Daniels, H. (2000). Special education reformed: Beyond rhetoric? London & New York. Farmer Press.
DiPaola, M., & Walther-Thomas, C. (2003). Principals and special education: The critical role of school leaders (Doc. No. IB-7). Gainsville, FL: Center on Personnel Studies in Special Education, University of Florida.
Davidson, D., & Gooden, J. (2001). Are we preparing beginning principals for the special education challenges they will encounter? ERS Spectrum, 19, 42–49.
Dixon, M., & Vernikina, I. (2007). Towards inclusive schools: An examination of socio-cultural theory and inclusive practices and policy in New South Wales DET schools. Learning and Sociocultural Theory: Exploring Modern Vygotskian Perspectives International Workshop 2007, 1(1).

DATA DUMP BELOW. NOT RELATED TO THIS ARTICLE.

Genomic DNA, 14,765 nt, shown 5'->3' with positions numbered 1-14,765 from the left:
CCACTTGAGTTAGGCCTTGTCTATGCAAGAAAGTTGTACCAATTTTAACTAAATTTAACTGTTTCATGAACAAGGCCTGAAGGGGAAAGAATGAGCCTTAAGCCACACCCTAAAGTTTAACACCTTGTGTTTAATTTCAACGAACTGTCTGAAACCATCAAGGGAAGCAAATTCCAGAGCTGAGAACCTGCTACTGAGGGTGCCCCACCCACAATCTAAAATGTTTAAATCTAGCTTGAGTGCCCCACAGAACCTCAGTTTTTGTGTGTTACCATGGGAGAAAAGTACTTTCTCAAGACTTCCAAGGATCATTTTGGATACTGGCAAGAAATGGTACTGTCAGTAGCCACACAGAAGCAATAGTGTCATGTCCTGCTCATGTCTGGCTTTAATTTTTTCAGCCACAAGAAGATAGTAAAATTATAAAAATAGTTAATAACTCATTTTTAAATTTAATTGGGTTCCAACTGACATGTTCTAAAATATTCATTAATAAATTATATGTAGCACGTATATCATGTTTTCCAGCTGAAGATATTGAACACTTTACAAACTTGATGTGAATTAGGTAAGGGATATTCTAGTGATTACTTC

Gersten, R., Keating, T, Yovanoff, P., & Harniss, M. (2001). Working in special education: Factors that enhance special educators’ intent to stay. Exceptional Children, 67(4), 549–567.
Gindis, B. (1999). Reshaping the Practice of Special Education for the 21st Century. Remedial and Special Education, 20 (6), 32-64.
Jackson, R., (2007). Helping Systems to Change: The Example of Esperance. Special Inclusive Education Issue. 20,3.
Walton, E., Nel, N., Hugo, A., & Muller, H. (2009). The extent and practice of inclusion in independent schools in South Africa. South African Journal of Education. 29, 105-126.